'Charlie Rose' Sued by Former Unpaid Intern for Wage and Hour Violations
March 26, 2012
Another wage and hour lawsuit related to an unpaid internship has been filed this month in the entertainment industry, after a former unpaid intern who worked on the television talk show "Charlie Rose" claimed, along with other interns, to have been subjected to violations of New York State wage laws--by being classified as unpaid interns, and not employees, and for not being compensated for the hours of work they performed.
The increase of wage and hour lawsuits related to unpaid internships in the entertainment, fashion, and media industries continue to grab headlines, as a rising number of young workers claim to have experienced wage and hour violations by employers, after seeking unpaid internships in order to gain experience and possible future employment.
As Vincent Howard discussed in our Santa Ana employment lawyers blog, a lawsuit was recently filed against Harper's Bazaar, after a former unpaid intern accused the fashion magazine of violating wage and hour laws. Last year, Fox Searchlight Pictures was also sued by two former unpaid interns who claimed that they experienced wage and hour law violations while working on the making of the film, "Black Swan," by being forced to perform the employment duties of full-time paid employees.
In the "Charlie Rose" wage and hour lawsuit, Lucy Bickerton claimed that she was not compensated at all while working 25 hours a week as an unpaid intern from June until August of 2007, and aims to include all unpaid interns who worked for the program since March 2006, seeking class action status.
The proposed class action wage and hour lawsuit accuses the show, which reportedly operates on a small yearly budget, of frequently using around 10 unpaid interns to perform the work of actual employees, failing to pay the interns for their work. Bickerton, a 2008 college graduate, claims that her internship responsibilities included doing background research for the guest interviews, walking guests to the set, compiling press packets, breaking down the daily show set, and performing the post-show cleaning of the green room. The lawsuit claims that the interns were not compensated in any way, despite the significant work that they performed on the show.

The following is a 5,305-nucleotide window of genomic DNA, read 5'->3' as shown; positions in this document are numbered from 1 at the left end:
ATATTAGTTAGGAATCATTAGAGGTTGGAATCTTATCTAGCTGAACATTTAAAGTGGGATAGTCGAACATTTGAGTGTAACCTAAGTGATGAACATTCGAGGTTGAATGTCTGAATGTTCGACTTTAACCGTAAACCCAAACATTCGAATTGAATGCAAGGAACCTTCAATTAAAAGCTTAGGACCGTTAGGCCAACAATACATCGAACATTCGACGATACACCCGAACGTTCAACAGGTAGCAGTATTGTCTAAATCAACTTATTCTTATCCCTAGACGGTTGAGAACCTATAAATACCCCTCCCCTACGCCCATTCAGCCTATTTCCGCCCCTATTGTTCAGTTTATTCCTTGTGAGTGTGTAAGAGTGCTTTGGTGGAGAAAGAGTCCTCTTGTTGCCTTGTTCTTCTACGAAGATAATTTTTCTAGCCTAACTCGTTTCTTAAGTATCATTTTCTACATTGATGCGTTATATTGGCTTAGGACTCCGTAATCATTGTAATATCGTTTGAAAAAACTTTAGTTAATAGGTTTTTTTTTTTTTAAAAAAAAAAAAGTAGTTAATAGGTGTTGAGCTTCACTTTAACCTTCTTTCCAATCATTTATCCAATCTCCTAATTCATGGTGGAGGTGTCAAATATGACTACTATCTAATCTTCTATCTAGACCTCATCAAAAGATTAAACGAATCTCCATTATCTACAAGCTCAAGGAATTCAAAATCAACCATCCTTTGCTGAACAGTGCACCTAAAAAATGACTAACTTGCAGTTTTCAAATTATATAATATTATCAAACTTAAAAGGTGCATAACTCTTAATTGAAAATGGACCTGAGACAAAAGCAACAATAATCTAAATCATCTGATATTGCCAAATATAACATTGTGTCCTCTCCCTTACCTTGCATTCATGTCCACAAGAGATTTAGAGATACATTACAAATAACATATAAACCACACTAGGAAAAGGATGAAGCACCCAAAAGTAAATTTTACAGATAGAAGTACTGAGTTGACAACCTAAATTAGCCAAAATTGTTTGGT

The New York State Department of Labor states that unpaid internships are only legally permitted when used within the parameters of an educational training program, where the employer gains no immediate benefit from their work. Under the Labor Department guidance, if an employer uses interns to replace the responsibilities of workers, or to supplement the existing work team generally, or during specific time periods, those interns should be treated as normal employees. Under the federal Fair Labor Standards Act, (FLSA) companies are also allowed to have unpaid interns if there is an educational benefit involved, as long as interns do not replace regular employees.
Many labor advocates claim that employers often use unpaid internships to get free labor by allowing the unpaid interns to do the jobs of actual employees--which violates state and federal laws, and causes the interns to miss out on important educational experience that should be the primary focus of internship.
Bickerton's wage and hour lawsuit claims that unpaid internships are becoming the modern entry-level position--except for the fact that they receive no compensation for their work. The lawsuit was reportedly filed under New York State law instead of federal law, as New York State allows lawsuits over wage and hour violations to go back six years, as opposed to the federal wage law limit of three years.
In cities throughout Orange County, California, contact Howard Law's labor and employment attorney, Vincent Howard today, to discuss your California wage and hour issue.
Former Intern at 'Charlie Rose' Sues, Alleging Wage Law Violations, The New York Times, March 15, 2012
Intern sues TV host Charlie Rose for unpaid wages, Reuters, March 14, 2012
Hollywood Docket: Charlie Rose Intern Lawsuit; Ron Paul vs. YouTube; and More, The Hollywood Reporter, March 15, 2012
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